(This article belongs to the Special Issue New Trends in Psychosocial Dimensions of Physical Activity)
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17 pages, 1050 KiB  
Article
Students’ Motivational and Emotional Experiences in Physical Education across Profiles of Extracurricular Physical Activity: The Influence in the Intention to Be Active
by Sebastián Fierro-Suero, Eduardo José Fernández-Ozcorta and Pedro Sáenz-López
Int. J. Environ. Res. Public Health 2022, 19(15), 9539; https://doi.org/10.3390/ijerph19159539 - 3 Aug 2022
Cited by 10 | Viewed by 2637
Abstract
This study examined the relationship between extracurricular physical activity (PA) levels and students’ motivational and emotional experience during physical education (PE) classes and how this psychological experience can predict the intention to be physically active. The sample consisted of 811 Spanish secondary education [...] Read more.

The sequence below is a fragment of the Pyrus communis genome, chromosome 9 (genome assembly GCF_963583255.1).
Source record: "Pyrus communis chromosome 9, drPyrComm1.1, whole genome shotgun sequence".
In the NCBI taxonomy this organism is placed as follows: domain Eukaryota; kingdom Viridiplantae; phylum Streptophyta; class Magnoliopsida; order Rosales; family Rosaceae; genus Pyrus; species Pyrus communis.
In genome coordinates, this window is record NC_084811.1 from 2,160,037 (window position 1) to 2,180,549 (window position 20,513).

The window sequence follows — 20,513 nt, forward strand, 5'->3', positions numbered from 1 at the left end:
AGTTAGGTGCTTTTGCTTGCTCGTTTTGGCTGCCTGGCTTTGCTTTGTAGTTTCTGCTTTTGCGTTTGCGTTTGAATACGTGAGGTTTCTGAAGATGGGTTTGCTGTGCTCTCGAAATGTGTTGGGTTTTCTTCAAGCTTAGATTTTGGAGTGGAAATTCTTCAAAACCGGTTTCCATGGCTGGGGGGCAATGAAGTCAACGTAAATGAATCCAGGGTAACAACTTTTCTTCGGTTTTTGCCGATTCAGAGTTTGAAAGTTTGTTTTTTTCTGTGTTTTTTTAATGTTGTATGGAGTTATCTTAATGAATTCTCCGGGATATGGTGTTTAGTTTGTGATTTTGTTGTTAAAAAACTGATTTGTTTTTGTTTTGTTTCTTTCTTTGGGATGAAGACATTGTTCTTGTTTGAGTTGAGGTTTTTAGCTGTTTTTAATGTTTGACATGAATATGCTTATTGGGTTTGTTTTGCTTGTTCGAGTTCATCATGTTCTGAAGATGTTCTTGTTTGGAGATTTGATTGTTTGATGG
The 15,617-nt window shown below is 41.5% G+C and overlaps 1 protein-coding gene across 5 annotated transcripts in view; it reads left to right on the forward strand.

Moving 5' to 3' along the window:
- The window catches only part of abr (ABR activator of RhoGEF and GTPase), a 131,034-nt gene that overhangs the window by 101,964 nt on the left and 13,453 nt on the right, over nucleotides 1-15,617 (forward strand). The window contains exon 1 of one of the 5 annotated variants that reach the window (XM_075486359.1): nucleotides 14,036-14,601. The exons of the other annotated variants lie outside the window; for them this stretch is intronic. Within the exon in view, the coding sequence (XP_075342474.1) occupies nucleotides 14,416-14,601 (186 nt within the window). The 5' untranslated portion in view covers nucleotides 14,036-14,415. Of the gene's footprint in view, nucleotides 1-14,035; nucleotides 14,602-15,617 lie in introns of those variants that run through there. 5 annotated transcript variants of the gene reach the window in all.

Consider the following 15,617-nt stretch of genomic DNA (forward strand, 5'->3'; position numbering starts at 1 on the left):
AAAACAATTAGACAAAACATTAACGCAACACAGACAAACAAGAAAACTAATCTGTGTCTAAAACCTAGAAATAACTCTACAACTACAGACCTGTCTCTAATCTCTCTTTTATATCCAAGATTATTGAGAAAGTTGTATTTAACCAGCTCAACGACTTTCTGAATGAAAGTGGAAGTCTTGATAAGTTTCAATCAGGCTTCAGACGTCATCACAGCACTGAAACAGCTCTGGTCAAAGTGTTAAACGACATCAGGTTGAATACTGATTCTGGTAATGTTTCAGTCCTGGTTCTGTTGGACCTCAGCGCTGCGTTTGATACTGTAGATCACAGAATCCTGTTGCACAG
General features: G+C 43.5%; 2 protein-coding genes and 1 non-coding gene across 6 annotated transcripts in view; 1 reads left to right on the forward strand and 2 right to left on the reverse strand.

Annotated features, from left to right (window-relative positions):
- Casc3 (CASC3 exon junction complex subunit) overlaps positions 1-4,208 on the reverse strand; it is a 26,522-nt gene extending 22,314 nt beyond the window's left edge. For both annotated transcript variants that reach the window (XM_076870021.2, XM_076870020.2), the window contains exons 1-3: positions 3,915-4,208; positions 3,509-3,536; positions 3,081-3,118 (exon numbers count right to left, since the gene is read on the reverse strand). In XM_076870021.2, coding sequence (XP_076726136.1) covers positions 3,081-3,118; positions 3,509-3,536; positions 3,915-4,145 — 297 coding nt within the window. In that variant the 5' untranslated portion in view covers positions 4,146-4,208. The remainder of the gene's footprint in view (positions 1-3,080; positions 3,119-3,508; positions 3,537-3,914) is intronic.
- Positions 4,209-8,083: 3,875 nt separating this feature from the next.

This study examined the relationship between extracurricular physical activity (PA) levels and students’ motivational and emotional experience during physical education (PE) classes and how this psychological experience can predict the intention to be physically active. The sample consisted of 811 Spanish secondary education students (371 boys and 440 girls) aged between 11 and 17 years (M = 13.15, SD = 1.16). Students completed questionnaires about their PA levels, their intention to be physically active, and their motivational and emotional experience during PE classes. A cluster analysis was used to classify the students according to their level of extracurricular PA. Based on a regression analysis, the variables enjoyment, pride, hopelessness, competence, satisfaction, and autonomous motivation played the highest role, predicting the intention to be physically active in the future. Statistical differences were found among the different PA profiles in these variables during the PE classes (MANCOVA). In conclusion, hours of PA outside school have a high relationship with the students’ emotional and motivational experience in their PE classes, which is related with the intention to practise PA in the future. A series of strategies have been proposed at both the institutional level and the teacher level to improve the PE psychological experience of those students who practise less extracurricular PA. Full article